Blake and Corea

Brooklyn-based Red Piano Records has released When Soft Rains Fall from pianist Ran Blake and vocalist Christine Correa. This recording is the latest yield from Blake and Correa’s remarkable 40-year friendship and singular musical collaboration. Lady in Satin was Billie Holiday’s penultimate recording, released in 1959, the year of her passing. Although the repertoire is derived from the Great American Songbook, Lady in Satin is unlike any of Holiday’s previous recordings as she specifically chose to be accompanied by the lush orchestral arrangements of Ray Ellis, and personally hand-picked each song based on its lyrics.

On When Soft Rains Fall, Blake and Correa pay tribute to the great Billie Holiday, 60-some years after the release of her Lady in Satin recording through an intimate recording of the songs from that classic album. In contrast to the grand orchestral arrangements of the original album, Correa and Blake interpret the music in a duo setting probing deep into the songs and exploring Lady Day’s emotional palette of hushed innuendos, loss, lamentation and unrequited love.

 Holiday holds a special place in the hearts and souls of these artists; a place where her music, her sound and her aesthetic resonates deeply. On When Soft Rains Fall Correa captures the raw emotion, drama and the intimacy that is associated with Holiday, quite present in the way she bends and slurs her notes, her rhythmic phrasing and the liberty she takes in her interpretations. 

In addition to the twelve songs from the Holiday album, Correa and Blake include, “The Day Lady Died,” a Blake composition that has the great Frank O’Hara poem superimposed over it as well as a solo piano version of “Big Stuff” (from Holiday’s Decca period) and a vocal solo version of Herbie Nichols’ “Lady Sings the Blues” (Verve). Together they capture an intensity in their interpretation of, “I’m a Fool to Want You,” and “You’ve Changed,” and lightness and frivolity in, “The End of a Love Affair,” and I’ll Be Around”.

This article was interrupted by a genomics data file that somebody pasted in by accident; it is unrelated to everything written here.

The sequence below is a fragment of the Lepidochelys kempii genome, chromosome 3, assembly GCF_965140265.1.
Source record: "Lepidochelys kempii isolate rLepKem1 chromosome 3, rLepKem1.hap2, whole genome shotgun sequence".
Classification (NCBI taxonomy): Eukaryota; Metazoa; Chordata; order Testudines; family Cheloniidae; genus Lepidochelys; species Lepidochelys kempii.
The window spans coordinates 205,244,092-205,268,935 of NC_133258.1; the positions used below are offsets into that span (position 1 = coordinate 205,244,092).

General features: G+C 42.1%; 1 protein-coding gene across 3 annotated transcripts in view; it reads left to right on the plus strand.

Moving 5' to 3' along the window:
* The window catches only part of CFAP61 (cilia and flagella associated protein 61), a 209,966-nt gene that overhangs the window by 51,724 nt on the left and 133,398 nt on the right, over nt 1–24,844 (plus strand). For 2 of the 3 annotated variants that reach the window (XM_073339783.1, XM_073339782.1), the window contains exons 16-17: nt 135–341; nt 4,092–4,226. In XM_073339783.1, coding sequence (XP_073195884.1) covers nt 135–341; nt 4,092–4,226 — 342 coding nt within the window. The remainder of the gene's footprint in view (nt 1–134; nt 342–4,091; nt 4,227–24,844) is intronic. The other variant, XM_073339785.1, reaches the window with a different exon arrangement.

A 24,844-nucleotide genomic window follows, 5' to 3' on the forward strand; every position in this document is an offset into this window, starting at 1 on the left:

Blake and Correa are a united force in presenting this material. There exists between these two incomparable artists an uncanny, imaginative rapport, a sense of inevitability in their interpretations, which emboldens and challenges their audiences’ sonic imaginations. 

Matt Slocum

On Sanctuary drummer/composer Matt Slocum unleashes lovely, inspiring missives that could compel you to imagine a world in which peace, kindness and solace prevail – his music comes from an unsullied place, where the music is all that matters.

And, he has a sound! An inviting, burnished sound as pure and effervescent as water streaming from high peaks that reveals itself as much through his compositional output as it does through his choices behind the drums. Slocum is also a conceptualist and an instigator, traits which have produced five acclaimed recordings of mostly original music, four of them featuring the great Gerald Clayton on piano (a friend and musical partner for almost two decades), and Sanctuary being the first to feature first-call bassist Larry Grenadier (a modern-day giant known for his 25-year association with the Brad Mehldau Trio, as well as consequential engagements with Pat Metheny, Paul Motian, Charles Lloyd, Joshua Redman, and Mark Turner).